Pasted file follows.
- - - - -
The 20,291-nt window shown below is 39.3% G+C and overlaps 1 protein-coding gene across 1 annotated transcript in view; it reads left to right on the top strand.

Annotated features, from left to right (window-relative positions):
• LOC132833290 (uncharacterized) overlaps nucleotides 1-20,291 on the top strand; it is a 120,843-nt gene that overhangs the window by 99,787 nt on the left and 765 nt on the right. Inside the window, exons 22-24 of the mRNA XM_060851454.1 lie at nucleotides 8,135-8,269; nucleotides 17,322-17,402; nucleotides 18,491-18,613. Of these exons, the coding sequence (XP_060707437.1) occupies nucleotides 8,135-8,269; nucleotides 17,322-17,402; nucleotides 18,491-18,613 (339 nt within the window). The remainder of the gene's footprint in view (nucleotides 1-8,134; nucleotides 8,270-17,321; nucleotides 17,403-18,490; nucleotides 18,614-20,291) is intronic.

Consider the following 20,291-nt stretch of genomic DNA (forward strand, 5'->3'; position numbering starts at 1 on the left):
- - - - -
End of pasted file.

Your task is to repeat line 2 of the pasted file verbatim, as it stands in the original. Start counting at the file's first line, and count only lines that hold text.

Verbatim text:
Annotated features, from left to right (window-relative positions):